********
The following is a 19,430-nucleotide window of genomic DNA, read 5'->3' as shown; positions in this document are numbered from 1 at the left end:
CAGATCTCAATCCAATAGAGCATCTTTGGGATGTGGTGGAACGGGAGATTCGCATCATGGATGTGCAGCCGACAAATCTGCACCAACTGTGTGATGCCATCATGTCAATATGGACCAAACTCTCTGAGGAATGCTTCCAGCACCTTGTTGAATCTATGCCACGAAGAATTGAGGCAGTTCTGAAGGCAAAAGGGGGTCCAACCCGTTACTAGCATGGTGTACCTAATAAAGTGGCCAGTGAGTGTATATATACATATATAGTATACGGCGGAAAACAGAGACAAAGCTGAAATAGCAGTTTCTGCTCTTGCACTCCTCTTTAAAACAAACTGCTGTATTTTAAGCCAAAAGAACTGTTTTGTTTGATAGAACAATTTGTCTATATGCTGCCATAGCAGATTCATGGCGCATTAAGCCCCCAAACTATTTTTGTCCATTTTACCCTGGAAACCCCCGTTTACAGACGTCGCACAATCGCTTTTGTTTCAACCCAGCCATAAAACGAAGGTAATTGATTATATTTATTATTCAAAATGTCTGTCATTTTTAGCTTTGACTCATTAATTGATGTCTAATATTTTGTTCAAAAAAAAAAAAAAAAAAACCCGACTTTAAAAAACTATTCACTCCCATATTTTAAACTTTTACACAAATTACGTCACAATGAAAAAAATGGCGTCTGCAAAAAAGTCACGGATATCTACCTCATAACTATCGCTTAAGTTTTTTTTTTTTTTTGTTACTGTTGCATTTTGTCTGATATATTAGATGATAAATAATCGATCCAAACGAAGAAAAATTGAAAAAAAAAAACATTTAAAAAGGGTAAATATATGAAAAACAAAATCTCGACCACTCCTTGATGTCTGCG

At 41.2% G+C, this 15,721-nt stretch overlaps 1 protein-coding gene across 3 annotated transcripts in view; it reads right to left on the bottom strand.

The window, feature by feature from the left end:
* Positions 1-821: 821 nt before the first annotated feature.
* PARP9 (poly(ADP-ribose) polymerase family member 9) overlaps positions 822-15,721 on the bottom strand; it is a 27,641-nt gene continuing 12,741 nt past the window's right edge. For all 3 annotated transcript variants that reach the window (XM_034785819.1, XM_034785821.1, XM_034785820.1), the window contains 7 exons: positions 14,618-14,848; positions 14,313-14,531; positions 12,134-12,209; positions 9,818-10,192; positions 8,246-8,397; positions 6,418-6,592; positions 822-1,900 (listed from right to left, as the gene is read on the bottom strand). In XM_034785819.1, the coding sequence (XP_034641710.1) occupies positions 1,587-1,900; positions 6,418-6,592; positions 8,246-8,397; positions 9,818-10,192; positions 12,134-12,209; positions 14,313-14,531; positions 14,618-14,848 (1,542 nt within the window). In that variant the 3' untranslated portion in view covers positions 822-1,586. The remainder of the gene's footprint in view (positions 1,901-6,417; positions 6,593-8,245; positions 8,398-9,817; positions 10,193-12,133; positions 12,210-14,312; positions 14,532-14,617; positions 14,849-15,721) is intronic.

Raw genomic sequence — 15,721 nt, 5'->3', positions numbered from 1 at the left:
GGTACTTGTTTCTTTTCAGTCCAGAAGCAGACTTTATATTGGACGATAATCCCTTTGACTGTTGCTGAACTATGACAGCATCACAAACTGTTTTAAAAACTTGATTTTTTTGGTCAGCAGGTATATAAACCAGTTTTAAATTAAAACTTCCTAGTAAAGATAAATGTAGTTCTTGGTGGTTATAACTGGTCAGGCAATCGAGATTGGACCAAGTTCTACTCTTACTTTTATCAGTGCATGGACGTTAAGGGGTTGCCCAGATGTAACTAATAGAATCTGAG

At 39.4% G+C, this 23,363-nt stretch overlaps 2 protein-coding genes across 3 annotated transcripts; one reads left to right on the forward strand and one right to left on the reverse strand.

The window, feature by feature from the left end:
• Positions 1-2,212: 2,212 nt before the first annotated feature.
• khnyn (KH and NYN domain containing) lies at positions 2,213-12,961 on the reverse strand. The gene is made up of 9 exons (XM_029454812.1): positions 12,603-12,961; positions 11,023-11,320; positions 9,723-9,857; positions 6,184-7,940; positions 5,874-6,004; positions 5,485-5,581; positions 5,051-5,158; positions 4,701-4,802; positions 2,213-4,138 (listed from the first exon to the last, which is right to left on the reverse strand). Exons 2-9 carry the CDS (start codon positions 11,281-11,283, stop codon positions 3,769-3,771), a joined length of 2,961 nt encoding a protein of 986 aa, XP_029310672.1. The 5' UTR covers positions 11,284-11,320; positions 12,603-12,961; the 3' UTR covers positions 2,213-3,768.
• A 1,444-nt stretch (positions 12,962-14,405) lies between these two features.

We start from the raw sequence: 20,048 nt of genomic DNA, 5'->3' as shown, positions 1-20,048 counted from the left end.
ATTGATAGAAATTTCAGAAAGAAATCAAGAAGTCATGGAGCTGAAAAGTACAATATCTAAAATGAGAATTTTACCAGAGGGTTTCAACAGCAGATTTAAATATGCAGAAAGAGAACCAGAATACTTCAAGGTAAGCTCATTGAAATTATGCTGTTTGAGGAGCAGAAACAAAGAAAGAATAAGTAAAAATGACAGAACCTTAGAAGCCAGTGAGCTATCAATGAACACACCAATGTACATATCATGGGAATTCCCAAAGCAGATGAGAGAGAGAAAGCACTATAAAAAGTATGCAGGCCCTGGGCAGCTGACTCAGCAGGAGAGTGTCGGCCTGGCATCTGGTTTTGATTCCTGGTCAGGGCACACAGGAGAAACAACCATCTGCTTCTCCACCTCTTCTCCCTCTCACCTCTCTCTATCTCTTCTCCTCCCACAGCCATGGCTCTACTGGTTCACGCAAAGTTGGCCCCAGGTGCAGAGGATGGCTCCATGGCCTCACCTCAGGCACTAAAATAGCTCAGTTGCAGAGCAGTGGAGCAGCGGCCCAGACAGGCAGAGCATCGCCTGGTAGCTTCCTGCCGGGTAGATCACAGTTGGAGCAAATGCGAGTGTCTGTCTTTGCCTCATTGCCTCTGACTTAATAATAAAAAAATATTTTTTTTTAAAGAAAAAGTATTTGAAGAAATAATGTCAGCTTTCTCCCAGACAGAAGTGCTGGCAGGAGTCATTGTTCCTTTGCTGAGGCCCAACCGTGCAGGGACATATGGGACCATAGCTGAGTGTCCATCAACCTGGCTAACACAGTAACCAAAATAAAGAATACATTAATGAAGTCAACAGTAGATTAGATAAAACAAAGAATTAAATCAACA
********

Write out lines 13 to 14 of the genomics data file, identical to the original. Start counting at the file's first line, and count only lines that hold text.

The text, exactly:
• A 1,444-nt stretch (positions 12,962-14,405) lies between these two features.

We start from the raw sequence: 20,048 nt of genomic DNA, 5'->3' as shown, positions 1-20,048 counted from the left end.